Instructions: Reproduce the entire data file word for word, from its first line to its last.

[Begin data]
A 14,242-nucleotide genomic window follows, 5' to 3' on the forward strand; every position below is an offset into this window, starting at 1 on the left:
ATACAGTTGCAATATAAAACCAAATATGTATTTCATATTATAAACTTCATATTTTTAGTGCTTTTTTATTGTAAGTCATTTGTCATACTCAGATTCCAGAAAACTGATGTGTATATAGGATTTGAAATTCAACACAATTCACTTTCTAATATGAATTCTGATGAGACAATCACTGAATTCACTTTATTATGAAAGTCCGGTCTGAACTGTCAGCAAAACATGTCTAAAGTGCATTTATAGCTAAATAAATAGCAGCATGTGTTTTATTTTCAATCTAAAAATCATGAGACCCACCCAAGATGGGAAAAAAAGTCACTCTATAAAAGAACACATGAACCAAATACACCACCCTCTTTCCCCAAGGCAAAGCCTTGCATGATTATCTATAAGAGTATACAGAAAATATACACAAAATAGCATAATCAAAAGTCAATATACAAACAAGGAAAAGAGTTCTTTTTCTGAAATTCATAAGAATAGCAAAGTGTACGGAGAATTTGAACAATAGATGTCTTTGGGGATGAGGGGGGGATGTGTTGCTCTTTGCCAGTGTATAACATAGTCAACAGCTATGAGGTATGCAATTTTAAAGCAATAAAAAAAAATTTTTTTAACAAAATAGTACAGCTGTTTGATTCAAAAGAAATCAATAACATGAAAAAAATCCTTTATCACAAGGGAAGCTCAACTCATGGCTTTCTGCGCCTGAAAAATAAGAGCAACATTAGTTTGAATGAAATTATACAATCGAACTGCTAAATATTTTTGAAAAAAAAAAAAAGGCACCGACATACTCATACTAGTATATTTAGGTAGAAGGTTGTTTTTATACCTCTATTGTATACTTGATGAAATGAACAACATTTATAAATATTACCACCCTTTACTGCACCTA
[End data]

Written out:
A 14,242-nucleotide genomic window follows, 5' to 3' on the forward strand; every position below is an offset into this window, starting at 1 on the left:
ATACAGTTGCAATATAAAACCAAATATGTATTTCATATTATAAACTTCATATTTTTAGTGCTTTTTTATTGTAAGTCATTTGTCATACTCAGATTCCAGAAAACTGATGTGTATATAGGATTTGAAATTCAACACAATTCACTTTCTAATATGAATTCTGATGAGACAATCACTGAATTCACTTTATTATGAAAGTCCGGTCTGAACTGTCAGCAAAACATGTCTAAAGTGCATTTATAGCTAAATAAATAGCAGCATGTGTTTTATTTTCAATCTAAAAATCATGAGACCCACCCAAGATGGGAAAAAAAGTCACTCTATAAAAGAACACATGAACCAAATACACCACCCTCTTTCCCCAAGGCAAAGCCTTGCATGATTATCTATAAGAGTATACAGAAAATATACACAAAATAGCATAATCAAAAGTCAATATACAAACAAGGAAAAGAGTTCTTTTTCTGAAATTCATAAGAATAGCAAAGTGTACGGAGAATTTGAACAATAGATGTCTTTGGGGATGAGGGGGGGATGTGTTGCTCTTTGCCAGTGTATAACATAGTCAACAGCTATGAGGTATGCAATTTTAAAGCAATAAAAAAAAATTTTTTTAACAAAATAGTACAGCTGTTTGATTCAAAAGAAATCAATAACATGAAAAAAATCCTTTATCACAAGGGAAGCTCAACTCATGGCTTTCTGCGCCTGAAAAATAAGAGCAACATTAGTTTGAATGAAATTATACAATCGAACTGCTAAATATTTTTGAAAAAAAAAAAAAGGCACCGACATACTCATACTAGTATATTTAGGTAGAAGGTTGTTTTTATACCTCTATTGTATACTTGATGAAATGAACAACATTTATAAATATTACCACCCTTTACTGCACCTA